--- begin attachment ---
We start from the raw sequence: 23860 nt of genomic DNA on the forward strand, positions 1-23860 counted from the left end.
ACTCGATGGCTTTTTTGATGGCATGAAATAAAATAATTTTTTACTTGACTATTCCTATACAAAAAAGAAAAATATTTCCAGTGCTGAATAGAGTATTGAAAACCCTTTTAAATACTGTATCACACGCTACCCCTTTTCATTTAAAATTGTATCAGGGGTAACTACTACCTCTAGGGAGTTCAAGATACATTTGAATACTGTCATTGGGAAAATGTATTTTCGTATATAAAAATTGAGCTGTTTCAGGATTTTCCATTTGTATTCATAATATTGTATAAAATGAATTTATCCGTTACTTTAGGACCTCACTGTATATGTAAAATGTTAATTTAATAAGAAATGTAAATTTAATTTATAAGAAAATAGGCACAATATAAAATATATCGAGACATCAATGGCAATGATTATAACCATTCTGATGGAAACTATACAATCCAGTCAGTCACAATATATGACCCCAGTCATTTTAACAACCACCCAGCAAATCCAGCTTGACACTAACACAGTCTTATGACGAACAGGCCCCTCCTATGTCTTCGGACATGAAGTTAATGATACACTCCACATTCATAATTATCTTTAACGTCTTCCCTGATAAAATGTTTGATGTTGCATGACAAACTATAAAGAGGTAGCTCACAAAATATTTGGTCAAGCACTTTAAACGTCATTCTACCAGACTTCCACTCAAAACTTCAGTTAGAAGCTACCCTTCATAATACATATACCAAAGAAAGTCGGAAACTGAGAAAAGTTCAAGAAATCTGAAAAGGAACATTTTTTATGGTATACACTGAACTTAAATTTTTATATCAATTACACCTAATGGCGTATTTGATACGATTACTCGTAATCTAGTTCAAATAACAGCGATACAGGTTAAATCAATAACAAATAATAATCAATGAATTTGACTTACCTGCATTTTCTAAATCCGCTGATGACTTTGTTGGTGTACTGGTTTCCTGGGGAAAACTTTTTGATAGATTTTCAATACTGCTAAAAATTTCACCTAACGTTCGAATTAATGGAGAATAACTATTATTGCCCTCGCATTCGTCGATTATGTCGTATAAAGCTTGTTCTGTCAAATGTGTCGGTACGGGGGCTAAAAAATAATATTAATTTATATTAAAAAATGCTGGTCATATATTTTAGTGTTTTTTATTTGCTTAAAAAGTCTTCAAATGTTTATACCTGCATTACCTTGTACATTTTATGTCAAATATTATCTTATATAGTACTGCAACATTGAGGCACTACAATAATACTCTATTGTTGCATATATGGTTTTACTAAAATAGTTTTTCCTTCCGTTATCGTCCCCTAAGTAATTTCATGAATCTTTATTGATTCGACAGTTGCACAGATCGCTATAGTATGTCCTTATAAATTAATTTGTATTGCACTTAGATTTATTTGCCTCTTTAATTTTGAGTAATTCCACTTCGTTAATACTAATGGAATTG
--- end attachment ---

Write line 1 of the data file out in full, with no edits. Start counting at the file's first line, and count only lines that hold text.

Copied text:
We start from the raw sequence: 23860 nt of genomic DNA on the forward strand, positions 1-23860 counted from the left end.